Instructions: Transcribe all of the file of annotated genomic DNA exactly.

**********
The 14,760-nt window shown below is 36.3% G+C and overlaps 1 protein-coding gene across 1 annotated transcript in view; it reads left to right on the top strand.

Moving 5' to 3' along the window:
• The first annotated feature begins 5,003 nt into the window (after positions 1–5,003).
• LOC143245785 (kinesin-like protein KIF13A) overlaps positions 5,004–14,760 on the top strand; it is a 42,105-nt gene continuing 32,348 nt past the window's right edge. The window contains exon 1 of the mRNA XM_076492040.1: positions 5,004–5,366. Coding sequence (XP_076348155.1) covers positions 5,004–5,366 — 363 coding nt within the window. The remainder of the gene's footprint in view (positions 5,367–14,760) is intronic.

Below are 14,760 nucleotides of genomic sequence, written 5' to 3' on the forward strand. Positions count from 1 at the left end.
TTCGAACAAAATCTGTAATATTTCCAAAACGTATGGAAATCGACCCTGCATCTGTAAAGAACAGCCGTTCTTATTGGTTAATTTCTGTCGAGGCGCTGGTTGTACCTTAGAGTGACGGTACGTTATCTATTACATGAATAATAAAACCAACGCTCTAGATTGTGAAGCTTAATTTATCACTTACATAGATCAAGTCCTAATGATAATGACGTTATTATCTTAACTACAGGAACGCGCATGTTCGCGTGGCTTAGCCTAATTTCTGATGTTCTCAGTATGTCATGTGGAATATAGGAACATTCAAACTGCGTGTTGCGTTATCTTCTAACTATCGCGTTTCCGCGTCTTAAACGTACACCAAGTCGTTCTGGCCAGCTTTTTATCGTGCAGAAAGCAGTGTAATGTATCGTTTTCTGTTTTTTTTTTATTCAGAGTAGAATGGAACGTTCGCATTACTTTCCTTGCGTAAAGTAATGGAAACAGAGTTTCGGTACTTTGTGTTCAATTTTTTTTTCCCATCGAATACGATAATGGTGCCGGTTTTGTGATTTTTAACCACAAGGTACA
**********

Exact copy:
The 14,760-nt window shown below is 36.3% G+C and overlaps 1 protein-coding gene across 1 annotated transcript in view; it reads left to right on the top strand.

Moving 5' to 3' along the window:
• The first annotated feature begins 5,003 nt into the window (after positions 1–5,003).
• LOC143245785 (kinesin-like protein KIF13A) overlaps positions 5,004–14,760 on the top strand; it is a 42,105-nt gene continuing 32,348 nt past the window's right edge. The window contains exon 1 of the mRNA XM_076492040.1: positions 5,004–5,366. Coding sequence (XP_076348155.1) covers positions 5,004–5,366 — 363 coding nt within the window. The remainder of the gene's footprint in view (positions 5,367–14,760) is intronic.

Below are 14,760 nucleotides of genomic sequence, written 5' to 3' on the forward strand. Positions count from 1 at the left end.
TTCGAACAAAATCTGTAATATTTCCAAAACGTATGGAAATCGACCCTGCATCTGTAAAGAACAGCCGTTCTTATTGGTTAATTTCTGTCGAGGCGCTGGTTGTACCTTAGAGTGACGGTACGTTATCTATTACATGAATAATAAAACCAACGCTCTAGATTGTGAAGCTTAATTTATCACTTACATAGATCAAGTCCTAATGATAATGACGTTATTATCTTAACTACAGGAACGCGCATGTTCGCGTGGCTTAGCCTAATTTCTGATGTTCTCAGTATGTCATGTGGAATATAGGAACATTCAAACTGCGTGTTGCGTTATCTTCTAACTATCGCGTTTCCGCGTCTTAAACGTACACCAAGTCGTTCTGGCCAGCTTTTTATCGTGCAGAAAGCAGTGTAATGTATCGTTTTCTGTTTTTTTTTTATTCAGAGTAGAATGGAACGTTCGCATTACTTTCCTTGCGTAAAGTAATGGAAACAGAGTTTCGGTACTTTGTGTTCAATTTTTTTTTCCCATCGAATACGATAATGGTGCCGGTTTTGTGATTTTTAACCACAAGGTACA